Pepys writes in his usual graphic manner about being woken by a storm and then torrential rain. Wonderful obervations. Click on the link above.
It is a pity that we have lost the art of storytelling and thus the ability of the brain to conjure up images is seldom used to full potential. Instead, we have imagery thrust upon us (Thank you William Shakespeare for the use of this phrase – “some have greatness thrust upon them”) via TV and the media. I remember once I had a whole two weeks in natural surroundings. When I returned to so-called normal society I could scarcely face poster advertisements in the subways which I found assaulting and offensive. I do not recall turning on my television for a few days thereafter. I think we suffer from over-stimulation so that when something authentic comes along, our heads are too full of noise to notice it.
Today I hope to finish my 20 minute speech due for presentation on 6 September to the doctors group. If you reckon the average number of words per minute is 140 that means I have room for 2800 words. With the inevitable pauses and interruptions it’s probably better to aim for 2500 words. Try keeping the subject you’re interested in down to 2500 words. it’s tough. I always finish preparing my speeches well in advance so that I can refine it, changing a meaning here and there so it is fit for purpose when I deliver it. it is important that the speech is part of me not something I’m just reading like reading a newspaper. I will show my wife what I have written and she inevitably has one or two good suggestions.
You can always tell books that have been edited by the writer. They inevitably lack form and style and have inconsistencies and repetitions.
It is vital that I have quietness and peace while I am writing. Writing is somewhat like tuning several instruments at once. You have to be aware of the effect of everything you say on everything else you have said or might say..
I am not good at giving speeches off-the-cuff. I prefer reading my speech at the risk of losing contact with the audience because I make sure I get every point correct. You might say I have a rather clinical approach. Mother Theresa never wrote speeches. She spoke from the heart but I guess her material is evocative rather than analytical.
Synchronicity and timing
Timing is all. The driving belt on my Volvo has been doing impressions of legions of crickets or whatever the collective name is and I was putting off the evil day when I had to go along to the garage but something told me to call the RAC of which I’m a member. It was a definite push and a feeling that I had to do it. The very nice lady said there was a two hour wait. A few minutes later I received a call from a chap called Stuart who said he would be with me in 10 minutes. He diagnosed the problem as a loose tensioner. By coincidence he was also a Volvo owner and had a similar model as myself. He told me quite a story about the Bristol branch of the Volvo.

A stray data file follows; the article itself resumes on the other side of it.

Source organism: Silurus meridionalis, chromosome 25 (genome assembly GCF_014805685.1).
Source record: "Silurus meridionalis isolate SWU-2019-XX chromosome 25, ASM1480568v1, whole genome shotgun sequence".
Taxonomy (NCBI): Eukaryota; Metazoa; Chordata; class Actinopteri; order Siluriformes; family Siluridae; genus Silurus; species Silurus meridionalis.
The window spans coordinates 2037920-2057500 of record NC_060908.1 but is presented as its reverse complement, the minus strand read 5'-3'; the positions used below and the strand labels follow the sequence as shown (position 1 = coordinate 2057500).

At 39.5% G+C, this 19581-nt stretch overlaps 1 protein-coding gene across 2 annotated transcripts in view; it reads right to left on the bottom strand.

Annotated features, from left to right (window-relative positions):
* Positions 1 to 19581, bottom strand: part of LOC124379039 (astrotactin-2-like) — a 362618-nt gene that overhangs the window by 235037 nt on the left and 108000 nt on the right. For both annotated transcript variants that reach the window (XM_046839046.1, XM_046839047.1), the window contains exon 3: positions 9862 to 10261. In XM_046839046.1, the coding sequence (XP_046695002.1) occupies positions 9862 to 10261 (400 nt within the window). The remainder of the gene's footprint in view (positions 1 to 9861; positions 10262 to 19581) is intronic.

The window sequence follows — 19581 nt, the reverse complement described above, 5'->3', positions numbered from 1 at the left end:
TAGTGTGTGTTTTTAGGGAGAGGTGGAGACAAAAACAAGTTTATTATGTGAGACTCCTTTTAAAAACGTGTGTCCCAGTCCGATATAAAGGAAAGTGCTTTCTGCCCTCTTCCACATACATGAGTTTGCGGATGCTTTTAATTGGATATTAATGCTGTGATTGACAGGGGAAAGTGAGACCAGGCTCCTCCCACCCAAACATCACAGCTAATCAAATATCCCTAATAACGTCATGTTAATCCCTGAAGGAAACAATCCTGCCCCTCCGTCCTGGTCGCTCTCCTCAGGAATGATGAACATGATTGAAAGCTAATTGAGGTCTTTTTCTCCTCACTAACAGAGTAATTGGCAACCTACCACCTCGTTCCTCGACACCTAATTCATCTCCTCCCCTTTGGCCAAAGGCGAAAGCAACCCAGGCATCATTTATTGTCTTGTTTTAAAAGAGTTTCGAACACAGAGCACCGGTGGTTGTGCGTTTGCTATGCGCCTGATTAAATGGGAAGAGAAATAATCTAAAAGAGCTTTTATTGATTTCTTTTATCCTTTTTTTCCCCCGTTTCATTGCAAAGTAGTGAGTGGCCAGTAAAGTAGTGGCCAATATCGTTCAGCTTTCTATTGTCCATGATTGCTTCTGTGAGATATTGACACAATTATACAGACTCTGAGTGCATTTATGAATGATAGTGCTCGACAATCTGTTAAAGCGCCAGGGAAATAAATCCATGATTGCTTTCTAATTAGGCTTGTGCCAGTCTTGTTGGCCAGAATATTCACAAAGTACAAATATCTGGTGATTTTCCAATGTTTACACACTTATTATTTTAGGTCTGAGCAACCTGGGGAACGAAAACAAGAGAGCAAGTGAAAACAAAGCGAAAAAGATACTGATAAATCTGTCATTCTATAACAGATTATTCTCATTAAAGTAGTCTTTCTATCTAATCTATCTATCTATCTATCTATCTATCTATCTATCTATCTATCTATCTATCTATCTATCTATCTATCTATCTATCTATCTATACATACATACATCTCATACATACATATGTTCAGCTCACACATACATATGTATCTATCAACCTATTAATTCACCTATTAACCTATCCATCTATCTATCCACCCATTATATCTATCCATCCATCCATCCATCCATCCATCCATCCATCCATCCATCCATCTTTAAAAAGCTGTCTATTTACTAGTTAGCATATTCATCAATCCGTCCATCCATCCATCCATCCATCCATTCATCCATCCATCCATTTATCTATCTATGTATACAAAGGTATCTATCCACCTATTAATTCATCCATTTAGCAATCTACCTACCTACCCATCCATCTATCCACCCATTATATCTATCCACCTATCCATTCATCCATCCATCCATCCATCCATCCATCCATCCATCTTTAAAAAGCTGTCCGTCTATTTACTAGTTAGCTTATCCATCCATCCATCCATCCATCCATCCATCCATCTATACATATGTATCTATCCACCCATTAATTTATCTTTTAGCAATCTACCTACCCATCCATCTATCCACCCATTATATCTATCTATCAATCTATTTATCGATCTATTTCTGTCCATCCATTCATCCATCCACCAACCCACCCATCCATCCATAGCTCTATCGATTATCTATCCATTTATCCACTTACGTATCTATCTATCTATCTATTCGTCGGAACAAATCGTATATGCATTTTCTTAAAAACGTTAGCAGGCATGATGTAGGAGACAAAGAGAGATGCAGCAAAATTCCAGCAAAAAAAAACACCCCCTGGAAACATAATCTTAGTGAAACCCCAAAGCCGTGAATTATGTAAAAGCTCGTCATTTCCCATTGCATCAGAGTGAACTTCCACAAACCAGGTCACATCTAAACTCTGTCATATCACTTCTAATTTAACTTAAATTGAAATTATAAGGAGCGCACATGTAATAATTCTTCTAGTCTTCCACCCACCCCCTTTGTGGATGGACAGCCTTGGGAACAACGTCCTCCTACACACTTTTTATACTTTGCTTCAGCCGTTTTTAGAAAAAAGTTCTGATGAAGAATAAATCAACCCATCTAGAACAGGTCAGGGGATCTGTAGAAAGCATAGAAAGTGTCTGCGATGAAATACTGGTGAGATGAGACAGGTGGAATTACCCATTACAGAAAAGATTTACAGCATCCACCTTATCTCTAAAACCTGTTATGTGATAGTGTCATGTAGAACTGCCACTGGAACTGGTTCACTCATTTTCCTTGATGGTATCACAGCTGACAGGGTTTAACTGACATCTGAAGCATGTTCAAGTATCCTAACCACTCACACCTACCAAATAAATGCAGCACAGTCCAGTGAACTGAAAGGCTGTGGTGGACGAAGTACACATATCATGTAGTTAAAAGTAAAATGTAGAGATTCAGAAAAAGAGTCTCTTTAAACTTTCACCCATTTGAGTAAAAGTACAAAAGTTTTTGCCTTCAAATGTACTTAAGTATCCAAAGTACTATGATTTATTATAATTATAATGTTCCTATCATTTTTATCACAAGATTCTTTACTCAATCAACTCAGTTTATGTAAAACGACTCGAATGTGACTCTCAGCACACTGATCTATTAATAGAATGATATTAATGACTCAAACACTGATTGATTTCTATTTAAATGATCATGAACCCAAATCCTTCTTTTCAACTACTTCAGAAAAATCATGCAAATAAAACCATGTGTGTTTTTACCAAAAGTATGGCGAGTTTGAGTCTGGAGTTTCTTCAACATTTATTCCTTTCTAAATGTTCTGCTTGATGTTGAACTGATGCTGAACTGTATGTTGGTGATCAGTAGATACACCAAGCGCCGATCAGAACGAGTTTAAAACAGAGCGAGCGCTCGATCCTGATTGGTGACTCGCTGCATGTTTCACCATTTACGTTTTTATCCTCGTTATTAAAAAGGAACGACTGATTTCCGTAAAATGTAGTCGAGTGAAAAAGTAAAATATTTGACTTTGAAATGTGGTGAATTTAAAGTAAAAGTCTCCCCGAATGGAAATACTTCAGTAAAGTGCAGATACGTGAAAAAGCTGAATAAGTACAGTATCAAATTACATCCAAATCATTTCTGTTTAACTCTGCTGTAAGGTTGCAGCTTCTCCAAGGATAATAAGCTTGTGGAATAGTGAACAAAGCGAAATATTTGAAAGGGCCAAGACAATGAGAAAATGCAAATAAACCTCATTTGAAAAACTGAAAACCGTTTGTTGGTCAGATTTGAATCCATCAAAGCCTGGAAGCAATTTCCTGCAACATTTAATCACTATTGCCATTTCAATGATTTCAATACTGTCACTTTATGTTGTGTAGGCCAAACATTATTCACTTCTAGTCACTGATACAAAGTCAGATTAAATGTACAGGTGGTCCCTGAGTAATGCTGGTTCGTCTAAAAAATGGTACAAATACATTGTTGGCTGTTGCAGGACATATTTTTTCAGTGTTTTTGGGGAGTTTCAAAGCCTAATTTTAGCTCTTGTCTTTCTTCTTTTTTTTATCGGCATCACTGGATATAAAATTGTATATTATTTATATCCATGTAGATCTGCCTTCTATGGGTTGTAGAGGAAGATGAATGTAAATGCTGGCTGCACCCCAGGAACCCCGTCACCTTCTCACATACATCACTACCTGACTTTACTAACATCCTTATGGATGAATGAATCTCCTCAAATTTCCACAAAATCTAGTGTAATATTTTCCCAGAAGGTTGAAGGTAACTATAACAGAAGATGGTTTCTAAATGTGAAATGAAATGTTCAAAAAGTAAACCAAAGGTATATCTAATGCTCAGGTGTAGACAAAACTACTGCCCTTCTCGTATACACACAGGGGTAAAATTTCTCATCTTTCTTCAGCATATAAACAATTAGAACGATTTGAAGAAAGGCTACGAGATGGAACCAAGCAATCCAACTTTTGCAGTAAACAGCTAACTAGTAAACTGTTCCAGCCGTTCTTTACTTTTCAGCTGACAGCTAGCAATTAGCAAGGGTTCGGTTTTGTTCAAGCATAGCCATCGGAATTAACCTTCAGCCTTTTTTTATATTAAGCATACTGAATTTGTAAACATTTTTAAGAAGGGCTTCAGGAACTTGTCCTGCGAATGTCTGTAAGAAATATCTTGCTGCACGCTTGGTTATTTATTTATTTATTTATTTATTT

About eight years ago he went along with the show room with his wife to buy a car. His wife had the money and you exactly what she wanted. However, they did not look right in the eyes of the salesman. After one and a half hours waiting salesman came up to them and asked them if there is anything they wanted to know. On reflection, Stuart said ‘actually nothing’. They bought the car at another branch. This is a good lesson because you never know who someone is. They could be dressed in rags and yet be a quirky millionaire.
Stuart also knew Alex, his normal liaising mechanic at my Fourth Avenue garage. He called him up and have a chat, explained the problem, and I followed him in my squeaking car. He had offered to take me back home but by coincidence there was a hire car available which was given to me immediately. It went so smoothly it was almost a non event. Maybe all of life can be like that if we get our attitude right. who knows?
the exact timing was as follows:
14.57 – called RAC
15.02 – Stuart called me by mobile saying he would be with me in 10 min
15.16 – he turned up bright and breezy, did the diagnosis
15.40 – we both drove to the garage
15.58 – I left the garage in a hire car having given instructions
16.03 – I arrived back home
Had I not trusted my intuition and made the call even 10 min later it is very unlikely that I would have been allocated Stuart and the whole cascade of events would not have happened so smoothly.
Many years ago I read of an aborigine tribe in Australia, the leaders of whom would have a meeting from time to time. There were four separate tribes. The leaders just knew when to start walking for the meeting, a journey of many hours, and they all arrived at the same time. To the best of my knowledge and belief, they did not have mobile phones.